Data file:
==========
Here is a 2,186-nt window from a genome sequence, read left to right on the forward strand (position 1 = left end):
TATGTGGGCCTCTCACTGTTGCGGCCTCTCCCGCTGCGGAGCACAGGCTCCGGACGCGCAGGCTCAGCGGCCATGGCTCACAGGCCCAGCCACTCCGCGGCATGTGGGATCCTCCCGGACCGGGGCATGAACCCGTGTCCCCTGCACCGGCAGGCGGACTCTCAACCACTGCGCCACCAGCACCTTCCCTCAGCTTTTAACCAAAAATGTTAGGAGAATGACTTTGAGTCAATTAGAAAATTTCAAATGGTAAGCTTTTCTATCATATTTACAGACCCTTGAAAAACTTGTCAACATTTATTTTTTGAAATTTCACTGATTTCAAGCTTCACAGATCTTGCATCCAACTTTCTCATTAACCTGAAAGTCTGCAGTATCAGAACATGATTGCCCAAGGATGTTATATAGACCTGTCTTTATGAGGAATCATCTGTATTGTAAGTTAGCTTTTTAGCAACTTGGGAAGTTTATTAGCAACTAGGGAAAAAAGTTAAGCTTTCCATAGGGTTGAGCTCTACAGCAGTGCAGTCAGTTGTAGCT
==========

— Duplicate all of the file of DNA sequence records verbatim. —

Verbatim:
Here is a 2,186-nt window from a genome sequence, read left to right on the forward strand (position 1 = left end):
TATGTGGGCCTCTCACTGTTGCGGCCTCTCCCGCTGCGGAGCACAGGCTCCGGACGCGCAGGCTCAGCGGCCATGGCTCACAGGCCCAGCCACTCCGCGGCATGTGGGATCCTCCCGGACCGGGGCATGAACCCGTGTCCCCTGCACCGGCAGGCGGACTCTCAACCACTGCGCCACCAGCACCTTCCCTCAGCTTTTAACCAAAAATGTTAGGAGAATGACTTTGAGTCAATTAGAAAATTTCAAATGGTAAGCTTTTCTATCATATTTACAGACCCTTGAAAAACTTGTCAACATTTATTTTTTGAAATTTCACTGATTTCAAGCTTCACAGATCTTGCATCCAACTTTCTCATTAACCTGAAAGTCTGCAGTATCAGAACATGATTGCCCAAGGATGTTATATAGACCTGTCTTTATGAGGAATCATCTGTATTGTAAGTTAGCTTTTTAGCAACTTGGGAAGTTTATTAGCAACTAGGGAAAAAAGTTAAGCTTTCCATAGGGTTGAGCTCTACAGCAGTGCAGTCAGTTGTAGCT